One thing I'd really love is the ability to smoothly zoom from 1x to 3x "digital zoom" which would greatly increase the zoom range of a zoom lens, or add a usable zoom range to a prime.  The 18-135STM, for example, would go from 29-216 to 29-621.

203
EOS Bodies / Re: Official: Canon EOS 7D Mark II
« on: September 15, 2014, 05:22:54 PM »
I'm concerned that they have dropped the 70D's highly-useful 3x "digital zoom" mode for video.  It doesn't appear in the menu shown on the B&H preview.  That feature needs not only to be included, but improved.

204
EOS Bodies / Re: Official: Canon EOS 7D Mark II
« on: September 15, 2014, 02:14:17 PM »
Totally agree. I understand being disappointed about the rumors, as it seemed as if were the same, but now that the information is out there... ??? I guess some people like to ignore the facts and continue arguing their case.

People are complaining that it probably isn't different enough.  They want on-sensor A-to-D and dramatically (factor of 4-8 or so) reduced low-ISO read noise which would provide up to 2-3 stops more base ISO dynamic range.

Personally, I don't care that much about low ISO DR, but reduced noise from any source is always a good thing.

It's likely that this sensor has similar base ISO DR to all previous Canon sensors.  I'd love to be proven wrong, but I think that's unlikely.

205
EOS Bodies / Re: Official: Canon EOS 7D Mark II
« on: September 15, 2014, 01:26:19 PM »
If your not shooting action, or are reach limited then FF sensors are just better for the obvious reasons.

Better, but costlier.  But, yeah, if you don't need all this power, a 6D is probably better at just flat producing images.

206
EOS Bodies / Re: Official: Canon EOS 7D Mark II
« on: September 15, 2014, 12:44:48 PM »
That last bit about automatically switching the AF point...that sounds like the new tracking feature from Sony's AF system. If it does the same thing, then I'm impressed. You would then be able to manually choose a single AF point for getting the initial lock...but the sensor will still use all the AF points to track the subject. THAT is pretty kick-ass...

How is that not what the 5DIII can do now, albeit without tracking data input from the metering sensor?

From what I understand, that's a fairly key difference between the 5DIII and the 1DX.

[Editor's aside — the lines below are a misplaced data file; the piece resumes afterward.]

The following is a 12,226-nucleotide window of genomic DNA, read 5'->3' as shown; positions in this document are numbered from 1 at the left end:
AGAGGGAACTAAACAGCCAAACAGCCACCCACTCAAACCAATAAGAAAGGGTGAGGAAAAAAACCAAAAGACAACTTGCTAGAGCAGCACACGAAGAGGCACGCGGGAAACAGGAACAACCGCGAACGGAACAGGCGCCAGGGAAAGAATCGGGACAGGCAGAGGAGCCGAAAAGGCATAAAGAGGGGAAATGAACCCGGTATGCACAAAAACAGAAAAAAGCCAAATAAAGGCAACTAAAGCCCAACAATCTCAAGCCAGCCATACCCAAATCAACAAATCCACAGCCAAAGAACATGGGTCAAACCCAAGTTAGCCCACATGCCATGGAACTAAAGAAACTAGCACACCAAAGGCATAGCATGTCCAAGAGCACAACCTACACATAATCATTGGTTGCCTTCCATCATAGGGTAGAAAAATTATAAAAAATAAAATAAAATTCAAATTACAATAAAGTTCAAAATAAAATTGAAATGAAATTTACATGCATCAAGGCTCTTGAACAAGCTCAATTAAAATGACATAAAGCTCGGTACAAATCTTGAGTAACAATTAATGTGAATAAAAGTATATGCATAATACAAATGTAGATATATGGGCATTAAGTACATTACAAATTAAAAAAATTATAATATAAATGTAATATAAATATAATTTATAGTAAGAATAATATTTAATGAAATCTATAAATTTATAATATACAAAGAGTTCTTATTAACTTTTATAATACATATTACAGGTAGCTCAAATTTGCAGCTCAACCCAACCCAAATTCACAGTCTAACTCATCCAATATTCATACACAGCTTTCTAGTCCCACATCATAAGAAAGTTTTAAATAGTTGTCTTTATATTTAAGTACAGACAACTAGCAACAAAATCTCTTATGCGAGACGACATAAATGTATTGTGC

207
EOS Bodies / Re: Official: Canon EOS 7D Mark II
« on: September 15, 2014, 12:36:00 PM »
I still don't expect it to fix Canon's noise issues...

As for base ISO DR, how about this.  It can do +/- 5 stops of bracketing for up to 7 exposures, and it can do 7 exposures in 6 tenths of a second.  That's a pretty fast HDR which would probably work for all but fast moving subjects, and it would give you up to around 22 stops of DR.

208
So, the same old same old 70D sensor?

No, it is not - stated clearly in multiple places.  New, more sensitive photo diodes, more transmissive Bayer dyes, and the possibility of better A-to-D and processing.  Scott Kelby said in his video that it produces the cleanest high ISO images he's ever seen from a crop sensor dSLR.  Now, given his past, that might be hyperbole, but since he's unquestionably used the 70D, that means this one should be better.

209
EOS Bodies / Re: Official: Canon EOS 7D Mark II
« on: September 15, 2014, 09:58:49 AM »
So, umm... what's special about this upgrade?

This is *exactly* the baby 1DX people have been asking for - fast, great focusing, but at a low price, in a small size, and with a high pixel density.  Call it a 1DX with built-in non-removable optically-perfect 1.6x teleconverter for 1/4 the price of a 1DX.

210


I'd like to know the actual resolution of a lens regardless of body.

Hearty Amen.

Why? Academia? Don't get me wrong, there is nothing wrong in and of itself that I can see, but seeing as how we pay thousands of dollars for these lenses that we can't use without bodies I question any results relevance.

Convolution.

Ask yourself this question.  Why, when DPReview tests a body, do they use a quality prime at an optimal aperture, mounted to a heavy studio tripod, with careful focus bracketing and remote release?

The answer is, so that the lens so dramatically out-resolves the body that the results you get are almost entirely limited by the body itself.

Why do you want that?  So that you can estimate how the body will perform with other lenses.

Same thing with lenses.  How does the lens perform by itself?  You want to know that so you can estimate how it will perform with any body.

If you don't do that, you're left testing every possible lens/body combination and retesting every lens every time a new body is released.

Convolution allows you to avoid that.

1/R^2 = 1/Rs^2 + 1/Rl^2, where R is system resolution, Rs is sensor resolution, and Rl is lens resolution.

If you know Rs and Rl independently, you can find R.

Precisely.

Precisely virtually zero practical value.

Just because you don't understand it doesn't mean it's of no value to people who do.